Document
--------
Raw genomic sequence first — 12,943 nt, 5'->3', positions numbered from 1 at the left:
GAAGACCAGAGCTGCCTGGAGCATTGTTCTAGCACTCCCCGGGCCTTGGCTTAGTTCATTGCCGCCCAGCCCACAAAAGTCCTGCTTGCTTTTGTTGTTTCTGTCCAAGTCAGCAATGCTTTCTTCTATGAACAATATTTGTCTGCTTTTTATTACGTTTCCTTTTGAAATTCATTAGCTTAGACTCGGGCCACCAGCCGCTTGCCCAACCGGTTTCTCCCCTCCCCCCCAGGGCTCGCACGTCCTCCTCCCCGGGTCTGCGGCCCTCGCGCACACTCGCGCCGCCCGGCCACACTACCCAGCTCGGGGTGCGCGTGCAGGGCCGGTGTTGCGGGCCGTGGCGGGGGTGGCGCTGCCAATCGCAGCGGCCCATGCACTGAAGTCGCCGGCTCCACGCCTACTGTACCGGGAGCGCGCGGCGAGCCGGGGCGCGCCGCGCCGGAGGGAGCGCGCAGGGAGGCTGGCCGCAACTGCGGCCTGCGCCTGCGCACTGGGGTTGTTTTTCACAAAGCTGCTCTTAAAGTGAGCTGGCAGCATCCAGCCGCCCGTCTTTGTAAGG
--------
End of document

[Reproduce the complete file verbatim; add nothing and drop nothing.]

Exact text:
Raw genomic sequence first — 12,943 nt, 5'->3', positions numbered from 1 at the left:
GAAGACCAGAGCTGCCTGGAGCATTGTTCTAGCACTCCCCGGGCCTTGGCTTAGTTCATTGCCGCCCAGCCCACAAAAGTCCTGCTTGCTTTTGTTGTTTCTGTCCAAGTCAGCAATGCTTTCTTCTATGAACAATATTTGTCTGCTTTTTATTACGTTTCCTTTTGAAATTCATTAGCTTAGACTCGGGCCACCAGCCGCTTGCCCAACCGGTTTCTCCCCTCCCCCCCAGGGCTCGCACGTCCTCCTCCCCGGGTCTGCGGCCCTCGCGCACACTCGCGCCGCCCGGCCACACTACCCAGCTCGGGGTGCGCGTGCAGGGCCGGTGTTGCGGGCCGTGGCGGGGGTGGCGCTGCCAATCGCAGCGGCCCATGCACTGAAGTCGCCGGCTCCACGCCTACTGTACCGGGAGCGCGCGGCGAGCCGGGGCGCGCCGCGCCGGAGGGAGCGCGCAGGGAGGCTGGCCGCAACTGCGGCCTGCGCCTGCGCACTGGGGTTGTTTTTCACAAAGCTGCTCTTAAAGTGAGCTGGCAGCATCCAGCCGCCCGTCTTTGTAAGG